I’m writing in response to the Gary Smith letter, "If you support the caravan, invite the immigrants to live in your home," published Nov. 30:

First of all, it’s important to correct the factual error of characterizing people in the migrant caravan from Central America as “illegal.” These people are coming to seek asylum, a rigorous process which, if they’re successful, would allow them to enter the country legally. If you are trying to sneak into the country illegally, you don’t come with 5,000 other people.

More important, I want to respond to the attitude of fear and loathing that Smith expresses. It seems that to his mind, people either experience “negative effects” from immigrants or they have no direct contact with them whatsoever. That has not been my experience at all. I have known a number of new Americans as colleagues, students, neighbors and associates. They have come to this country by different paths and have brought a variety of gifts that have enriched my life and the life of our community.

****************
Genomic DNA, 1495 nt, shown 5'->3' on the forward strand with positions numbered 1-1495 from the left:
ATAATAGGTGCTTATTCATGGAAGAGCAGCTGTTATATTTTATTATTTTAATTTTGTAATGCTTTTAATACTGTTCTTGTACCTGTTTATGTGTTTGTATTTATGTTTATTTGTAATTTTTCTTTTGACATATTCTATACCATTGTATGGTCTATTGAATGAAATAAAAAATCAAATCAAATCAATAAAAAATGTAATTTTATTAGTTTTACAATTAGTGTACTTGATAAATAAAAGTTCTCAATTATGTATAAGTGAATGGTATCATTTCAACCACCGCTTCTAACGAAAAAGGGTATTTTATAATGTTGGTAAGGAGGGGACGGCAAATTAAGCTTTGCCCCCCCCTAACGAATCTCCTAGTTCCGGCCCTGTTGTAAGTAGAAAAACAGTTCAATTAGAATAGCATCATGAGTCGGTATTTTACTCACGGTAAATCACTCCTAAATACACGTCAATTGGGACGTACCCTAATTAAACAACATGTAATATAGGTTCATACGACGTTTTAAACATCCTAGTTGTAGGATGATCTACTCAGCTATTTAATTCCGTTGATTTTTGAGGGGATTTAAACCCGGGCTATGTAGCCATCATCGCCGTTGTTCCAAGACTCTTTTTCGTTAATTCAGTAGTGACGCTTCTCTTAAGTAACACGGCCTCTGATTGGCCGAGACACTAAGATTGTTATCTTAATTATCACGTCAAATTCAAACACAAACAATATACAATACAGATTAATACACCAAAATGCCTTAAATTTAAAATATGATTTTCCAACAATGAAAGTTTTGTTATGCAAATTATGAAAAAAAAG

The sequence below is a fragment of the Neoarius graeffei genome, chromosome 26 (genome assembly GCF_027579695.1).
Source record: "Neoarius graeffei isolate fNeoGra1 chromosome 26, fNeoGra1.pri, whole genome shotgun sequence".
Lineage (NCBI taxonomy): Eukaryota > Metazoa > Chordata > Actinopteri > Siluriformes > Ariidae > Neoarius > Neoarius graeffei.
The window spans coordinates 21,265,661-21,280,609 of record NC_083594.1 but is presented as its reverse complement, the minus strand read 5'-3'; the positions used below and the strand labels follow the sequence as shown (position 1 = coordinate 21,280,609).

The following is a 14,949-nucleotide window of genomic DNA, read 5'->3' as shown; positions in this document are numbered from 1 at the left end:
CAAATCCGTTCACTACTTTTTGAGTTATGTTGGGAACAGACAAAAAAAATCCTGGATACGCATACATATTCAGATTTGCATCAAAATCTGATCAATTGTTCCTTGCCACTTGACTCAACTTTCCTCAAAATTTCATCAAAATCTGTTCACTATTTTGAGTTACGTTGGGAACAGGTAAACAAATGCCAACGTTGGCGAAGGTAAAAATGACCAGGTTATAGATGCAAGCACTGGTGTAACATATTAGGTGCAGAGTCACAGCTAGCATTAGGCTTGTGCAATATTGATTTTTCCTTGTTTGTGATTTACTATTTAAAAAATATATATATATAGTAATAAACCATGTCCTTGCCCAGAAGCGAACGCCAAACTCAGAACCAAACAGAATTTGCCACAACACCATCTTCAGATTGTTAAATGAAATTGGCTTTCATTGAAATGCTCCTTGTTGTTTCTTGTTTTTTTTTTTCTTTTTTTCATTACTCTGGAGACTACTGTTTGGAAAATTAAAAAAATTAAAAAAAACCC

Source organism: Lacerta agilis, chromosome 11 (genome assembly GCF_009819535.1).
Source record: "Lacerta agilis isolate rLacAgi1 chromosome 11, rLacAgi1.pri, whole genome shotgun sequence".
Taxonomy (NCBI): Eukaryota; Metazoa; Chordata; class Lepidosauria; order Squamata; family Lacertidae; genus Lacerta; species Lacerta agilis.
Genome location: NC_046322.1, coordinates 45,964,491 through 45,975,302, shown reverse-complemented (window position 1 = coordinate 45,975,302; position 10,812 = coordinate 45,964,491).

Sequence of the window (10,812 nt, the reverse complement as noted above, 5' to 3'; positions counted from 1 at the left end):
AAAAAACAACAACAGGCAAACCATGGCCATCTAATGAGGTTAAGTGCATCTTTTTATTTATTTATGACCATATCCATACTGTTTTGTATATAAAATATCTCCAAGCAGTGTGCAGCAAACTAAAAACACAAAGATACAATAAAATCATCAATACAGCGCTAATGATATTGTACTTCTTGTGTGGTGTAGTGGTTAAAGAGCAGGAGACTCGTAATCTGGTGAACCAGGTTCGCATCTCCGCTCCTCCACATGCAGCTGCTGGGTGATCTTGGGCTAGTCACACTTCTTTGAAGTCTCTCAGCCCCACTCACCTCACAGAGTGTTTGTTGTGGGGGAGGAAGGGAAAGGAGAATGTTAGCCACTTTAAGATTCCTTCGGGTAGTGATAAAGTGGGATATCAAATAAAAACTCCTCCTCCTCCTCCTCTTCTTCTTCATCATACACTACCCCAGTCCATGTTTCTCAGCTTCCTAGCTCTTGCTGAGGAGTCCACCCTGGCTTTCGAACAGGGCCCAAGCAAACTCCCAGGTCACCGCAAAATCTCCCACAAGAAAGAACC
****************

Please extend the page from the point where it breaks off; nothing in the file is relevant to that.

It has struck me rather that it is the people who have little or no direct contact with immigrants who are most likely to share Smith’s attitude, and that should come as no surprise. I think back to the days when African Americans were segregated and gays were closeted. It was easy then to hang onto stereotypical attitudes. Then those walls started to come down, and it was meaningful human contact with others that began to change hearts and minds.

You don’t have to invite immigrants to live in your home in order to have positive interactions with them. There are lots of other ways, and I encourage everyone to reach out.